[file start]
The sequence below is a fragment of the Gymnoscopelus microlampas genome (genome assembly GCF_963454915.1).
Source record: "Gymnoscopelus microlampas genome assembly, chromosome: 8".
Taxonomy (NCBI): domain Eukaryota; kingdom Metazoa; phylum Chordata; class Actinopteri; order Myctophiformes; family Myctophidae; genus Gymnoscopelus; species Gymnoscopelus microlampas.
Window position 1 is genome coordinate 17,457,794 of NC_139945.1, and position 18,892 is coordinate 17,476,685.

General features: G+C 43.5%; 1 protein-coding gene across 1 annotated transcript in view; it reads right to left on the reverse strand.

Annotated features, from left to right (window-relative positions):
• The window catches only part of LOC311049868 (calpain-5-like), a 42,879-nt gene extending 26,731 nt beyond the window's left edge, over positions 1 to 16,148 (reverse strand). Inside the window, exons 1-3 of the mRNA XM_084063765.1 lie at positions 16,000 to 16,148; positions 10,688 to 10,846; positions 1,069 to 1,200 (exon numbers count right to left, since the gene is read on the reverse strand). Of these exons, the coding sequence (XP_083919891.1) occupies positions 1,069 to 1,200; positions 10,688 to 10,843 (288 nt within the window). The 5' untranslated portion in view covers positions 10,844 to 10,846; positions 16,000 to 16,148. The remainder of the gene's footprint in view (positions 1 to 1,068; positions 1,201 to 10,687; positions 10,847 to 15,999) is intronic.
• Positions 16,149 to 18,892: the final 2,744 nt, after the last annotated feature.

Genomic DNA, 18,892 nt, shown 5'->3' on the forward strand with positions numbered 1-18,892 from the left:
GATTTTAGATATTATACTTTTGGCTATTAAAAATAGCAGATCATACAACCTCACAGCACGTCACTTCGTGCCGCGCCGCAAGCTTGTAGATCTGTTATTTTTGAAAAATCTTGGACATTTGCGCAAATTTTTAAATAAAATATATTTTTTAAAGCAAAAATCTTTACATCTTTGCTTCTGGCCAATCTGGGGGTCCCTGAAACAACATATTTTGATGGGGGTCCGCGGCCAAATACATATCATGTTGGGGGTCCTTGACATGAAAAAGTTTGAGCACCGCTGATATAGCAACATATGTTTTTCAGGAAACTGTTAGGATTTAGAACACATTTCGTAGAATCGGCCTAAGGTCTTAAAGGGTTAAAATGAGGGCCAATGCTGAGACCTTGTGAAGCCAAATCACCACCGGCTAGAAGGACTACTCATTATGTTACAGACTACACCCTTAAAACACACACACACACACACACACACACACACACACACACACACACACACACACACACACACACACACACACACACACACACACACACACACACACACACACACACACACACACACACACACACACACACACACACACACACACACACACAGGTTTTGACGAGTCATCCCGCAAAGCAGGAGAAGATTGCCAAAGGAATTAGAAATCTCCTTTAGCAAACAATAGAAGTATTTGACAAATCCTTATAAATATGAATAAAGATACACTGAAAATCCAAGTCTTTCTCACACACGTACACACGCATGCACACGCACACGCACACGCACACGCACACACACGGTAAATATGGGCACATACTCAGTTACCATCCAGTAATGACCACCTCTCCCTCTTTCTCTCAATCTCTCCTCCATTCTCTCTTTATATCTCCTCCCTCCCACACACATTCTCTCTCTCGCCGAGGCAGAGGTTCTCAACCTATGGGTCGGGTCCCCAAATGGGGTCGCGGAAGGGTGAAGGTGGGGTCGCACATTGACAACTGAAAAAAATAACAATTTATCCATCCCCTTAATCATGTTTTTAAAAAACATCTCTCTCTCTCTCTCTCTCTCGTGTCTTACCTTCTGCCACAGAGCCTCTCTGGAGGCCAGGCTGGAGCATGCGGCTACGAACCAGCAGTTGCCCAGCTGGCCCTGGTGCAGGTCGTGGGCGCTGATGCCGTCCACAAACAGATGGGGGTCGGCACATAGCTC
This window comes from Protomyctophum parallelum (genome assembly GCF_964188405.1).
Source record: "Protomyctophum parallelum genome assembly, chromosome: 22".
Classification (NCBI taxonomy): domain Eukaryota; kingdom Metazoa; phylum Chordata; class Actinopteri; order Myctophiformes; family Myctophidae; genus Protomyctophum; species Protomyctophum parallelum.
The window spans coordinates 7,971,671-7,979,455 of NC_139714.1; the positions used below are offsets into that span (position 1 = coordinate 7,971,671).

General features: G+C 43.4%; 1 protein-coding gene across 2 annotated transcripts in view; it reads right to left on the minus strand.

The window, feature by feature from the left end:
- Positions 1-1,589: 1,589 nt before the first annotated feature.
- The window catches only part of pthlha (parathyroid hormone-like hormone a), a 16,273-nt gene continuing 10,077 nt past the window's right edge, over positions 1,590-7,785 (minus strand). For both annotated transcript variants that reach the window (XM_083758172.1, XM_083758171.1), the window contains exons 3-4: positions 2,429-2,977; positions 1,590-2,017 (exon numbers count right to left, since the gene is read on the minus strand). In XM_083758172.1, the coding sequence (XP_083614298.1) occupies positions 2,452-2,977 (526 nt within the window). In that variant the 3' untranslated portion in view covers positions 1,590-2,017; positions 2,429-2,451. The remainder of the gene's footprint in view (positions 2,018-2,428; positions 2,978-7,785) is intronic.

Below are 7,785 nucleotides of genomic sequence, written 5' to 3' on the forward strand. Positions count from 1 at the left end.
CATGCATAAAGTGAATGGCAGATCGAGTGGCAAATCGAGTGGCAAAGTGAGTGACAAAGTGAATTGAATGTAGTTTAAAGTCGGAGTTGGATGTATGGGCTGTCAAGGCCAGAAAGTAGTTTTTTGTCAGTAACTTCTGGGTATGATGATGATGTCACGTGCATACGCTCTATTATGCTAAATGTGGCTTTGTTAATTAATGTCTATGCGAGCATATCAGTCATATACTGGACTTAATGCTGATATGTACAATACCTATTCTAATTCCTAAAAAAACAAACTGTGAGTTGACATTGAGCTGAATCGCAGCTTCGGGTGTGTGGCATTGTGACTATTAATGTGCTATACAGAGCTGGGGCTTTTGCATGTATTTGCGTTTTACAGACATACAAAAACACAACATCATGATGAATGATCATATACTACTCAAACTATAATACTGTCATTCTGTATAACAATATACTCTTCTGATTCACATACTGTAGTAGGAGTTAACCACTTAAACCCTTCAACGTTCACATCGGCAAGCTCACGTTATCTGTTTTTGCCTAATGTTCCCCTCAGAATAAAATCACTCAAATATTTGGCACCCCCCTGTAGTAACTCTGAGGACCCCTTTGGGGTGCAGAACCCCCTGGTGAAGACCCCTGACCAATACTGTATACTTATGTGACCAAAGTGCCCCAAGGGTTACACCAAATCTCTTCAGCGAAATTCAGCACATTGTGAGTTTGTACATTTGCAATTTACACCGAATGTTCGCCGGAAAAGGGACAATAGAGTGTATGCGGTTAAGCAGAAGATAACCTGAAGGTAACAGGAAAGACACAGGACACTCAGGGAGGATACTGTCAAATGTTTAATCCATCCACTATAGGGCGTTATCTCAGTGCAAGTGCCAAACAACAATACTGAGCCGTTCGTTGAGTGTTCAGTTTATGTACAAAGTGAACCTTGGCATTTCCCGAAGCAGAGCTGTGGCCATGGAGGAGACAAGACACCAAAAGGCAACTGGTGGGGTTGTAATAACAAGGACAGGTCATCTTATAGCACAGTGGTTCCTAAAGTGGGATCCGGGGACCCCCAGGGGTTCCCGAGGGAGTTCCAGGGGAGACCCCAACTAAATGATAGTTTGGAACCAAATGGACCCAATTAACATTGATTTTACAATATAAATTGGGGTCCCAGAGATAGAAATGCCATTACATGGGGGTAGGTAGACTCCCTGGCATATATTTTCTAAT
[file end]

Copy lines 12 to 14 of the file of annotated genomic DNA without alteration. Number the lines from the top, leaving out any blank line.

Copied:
Source record: "Protomyctophum parallelum genome assembly, chromosome: 22".
Classification (NCBI taxonomy): domain Eukaryota; kingdom Metazoa; phylum Chordata; class Actinopteri; order Myctophiformes; family Myctophidae; genus Protomyctophum; species Protomyctophum parallelum.
The window spans coordinates 7,971,671-7,979,455 of NC_139714.1; the positions used below are offsets into that span (position 1 = coordinate 7,971,671).